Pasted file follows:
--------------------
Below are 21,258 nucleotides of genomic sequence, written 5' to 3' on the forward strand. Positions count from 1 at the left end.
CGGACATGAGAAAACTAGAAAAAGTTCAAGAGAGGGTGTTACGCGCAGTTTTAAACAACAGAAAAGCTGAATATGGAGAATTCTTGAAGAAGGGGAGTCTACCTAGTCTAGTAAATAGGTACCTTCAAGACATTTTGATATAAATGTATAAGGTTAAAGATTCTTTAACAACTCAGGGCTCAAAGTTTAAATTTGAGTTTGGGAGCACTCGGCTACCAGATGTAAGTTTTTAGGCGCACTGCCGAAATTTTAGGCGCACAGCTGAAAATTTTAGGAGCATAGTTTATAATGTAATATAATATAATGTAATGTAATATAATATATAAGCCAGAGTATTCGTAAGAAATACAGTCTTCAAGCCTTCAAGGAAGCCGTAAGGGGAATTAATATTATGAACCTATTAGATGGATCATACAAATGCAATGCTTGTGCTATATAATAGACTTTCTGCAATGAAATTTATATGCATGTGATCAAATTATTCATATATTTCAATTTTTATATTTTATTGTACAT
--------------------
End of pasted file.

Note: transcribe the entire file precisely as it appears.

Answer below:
Below are 21,258 nucleotides of genomic sequence, written 5' to 3' on the forward strand. Positions count from 1 at the left end.
CGGACATGAGAAAACTAGAAAAAGTTCAAGAGAGGGTGTTACGCGCAGTTTTAAACAACAGAAAAGCTGAATATGGAGAATTCTTGAAGAAGGGGAGTCTACCTAGTCTAGTAAATAGGTACCTTCAAGACATTTTGATATAAATGTATAAGGTTAAAGATTCTTTAACAACTCAGGGCTCAAAGTTTAAATTTGAGTTTGGGAGCACTCGGCTACCAGATGTAAGTTTTTAGGCGCACTGCCGAAATTTTAGGCGCACAGCTGAAAATTTTAGGAGCATAGTTTATAATGTAATATAATATAATGTAATGTAATATAATATATAAGCCAGAGTATTCGTAAGAAATACAGTCTTCAAGCCTTCAAGGAAGCCGTAAGGGGAATTAATATTATGAACCTATTAGATGGATCATACAAATGCAATGCTTGTGCTATATAATAGACTTTCTGCAATGAAATTTATATGCATGTGATCAAATTATTCATATATTTCAATTTTTATATTTTATTGTACAT